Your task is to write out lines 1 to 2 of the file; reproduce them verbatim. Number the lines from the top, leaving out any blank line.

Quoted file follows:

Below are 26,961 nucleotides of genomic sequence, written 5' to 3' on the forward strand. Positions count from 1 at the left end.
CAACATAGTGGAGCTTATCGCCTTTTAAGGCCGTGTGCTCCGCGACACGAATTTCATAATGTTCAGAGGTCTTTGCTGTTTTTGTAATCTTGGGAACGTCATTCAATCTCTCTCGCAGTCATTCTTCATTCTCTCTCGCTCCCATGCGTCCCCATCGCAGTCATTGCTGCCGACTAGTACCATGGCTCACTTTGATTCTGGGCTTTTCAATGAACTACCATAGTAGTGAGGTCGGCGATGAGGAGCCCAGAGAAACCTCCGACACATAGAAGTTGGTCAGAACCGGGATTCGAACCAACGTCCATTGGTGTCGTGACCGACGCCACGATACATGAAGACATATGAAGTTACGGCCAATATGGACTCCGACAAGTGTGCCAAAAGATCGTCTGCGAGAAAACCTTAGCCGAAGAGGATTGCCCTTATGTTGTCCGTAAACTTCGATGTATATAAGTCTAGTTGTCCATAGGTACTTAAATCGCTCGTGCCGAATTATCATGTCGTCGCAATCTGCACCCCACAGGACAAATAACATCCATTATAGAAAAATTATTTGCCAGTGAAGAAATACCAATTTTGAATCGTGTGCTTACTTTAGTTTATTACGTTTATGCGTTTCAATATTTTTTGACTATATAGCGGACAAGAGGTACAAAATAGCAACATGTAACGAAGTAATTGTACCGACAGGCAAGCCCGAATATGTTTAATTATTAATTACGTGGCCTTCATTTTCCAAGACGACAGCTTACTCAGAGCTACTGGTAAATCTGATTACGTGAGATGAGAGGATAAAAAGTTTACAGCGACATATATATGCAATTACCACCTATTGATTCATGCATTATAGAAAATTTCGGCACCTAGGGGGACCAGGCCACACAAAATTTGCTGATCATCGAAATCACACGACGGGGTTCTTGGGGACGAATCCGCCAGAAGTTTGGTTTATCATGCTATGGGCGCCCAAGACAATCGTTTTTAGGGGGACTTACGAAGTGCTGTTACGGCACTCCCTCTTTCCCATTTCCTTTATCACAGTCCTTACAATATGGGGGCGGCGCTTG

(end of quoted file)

Below are 26,961 nucleotides of genomic sequence, written 5' to 3' on the forward strand. Positions count from 1 at the left end.
CAACATAGTGGAGCTTATCGCCTTTTAAGGCCGTGTGCTCCGCGACACGAATTTCATAATGTTCAGAGGTCTTTGCTGTTTTTGTAATCTTGGGAACGTCATTCAATCTCTCTCGCAGTCATTCTTCATTCTCTCTCGCTCCCATGCGTCCCCATCGCAGTCATTGCTGCCGACTAGTACCATGGCTCACTTTGATTCTGGGCTTTTCAATGAACTACCATAGTAGTGAGGTCGGCGATGAGGAGCCCAGAGAAACCTCCGACACATAGAAGTTGGTCAGAACCGGGATTCGAACCAACGTCCATTGGTGTCGTGACCGACGCCACGATACATGAAGACATATGAAGTTACGGCCAATATGGACTCCGACAAGTGTGCCAAAAGATCGTCTGCGAGAAAACCTTAGCCGAAGAGGATTGCCCTTATGTTGTCCGTAAACTTCGATGTATATAAGTCTAGTTGTCCATAGGTACTTAAATCGCTCGTGCCGAATTATCATGTCGTCGCAATCTGCACCCCACAGGACAAATAACATCCATTATAGAAAAATTATTTGCCAGTGAAGAAATACCAATTTTGAATCGTGTGCTTACTTTAGTTTATTACGTTTATGCGTTTCAATATTTTTTGACTATATAGCGGACAAGAGGTACAAAATAGCAACATGTAACGAAGTAATTGTACCGACAGGCAAGCCCGAATATGTTTAATTATTAATTACGTGGCCTTCATTTTCCAAGACGACAGCTTACTCAGAGCTACTGGTAAATCTGATTACGTGAGATGAGAGGATAAAAAGTTTACAGCGACATATATATGCAATTACCACCTATTGATTCATGCATTATAGAAAATTTCGGCACCTAGGGGGACCAGGCCACACAAAATTTGCTGATCATCGAAATCACACGACGGGGTTCTTGGGGACGAATCCGCCAGAAGTTTGGTTTATCATGCTATGGGCGCCCAAGACAATCGTTTTTAGGGGGACTTACGAAGTGCTGTTACGGCACTCCCTCTTTCCCATTTCCTTTATCACAGTCCTTACAATATGGGGGCGGCGCTTG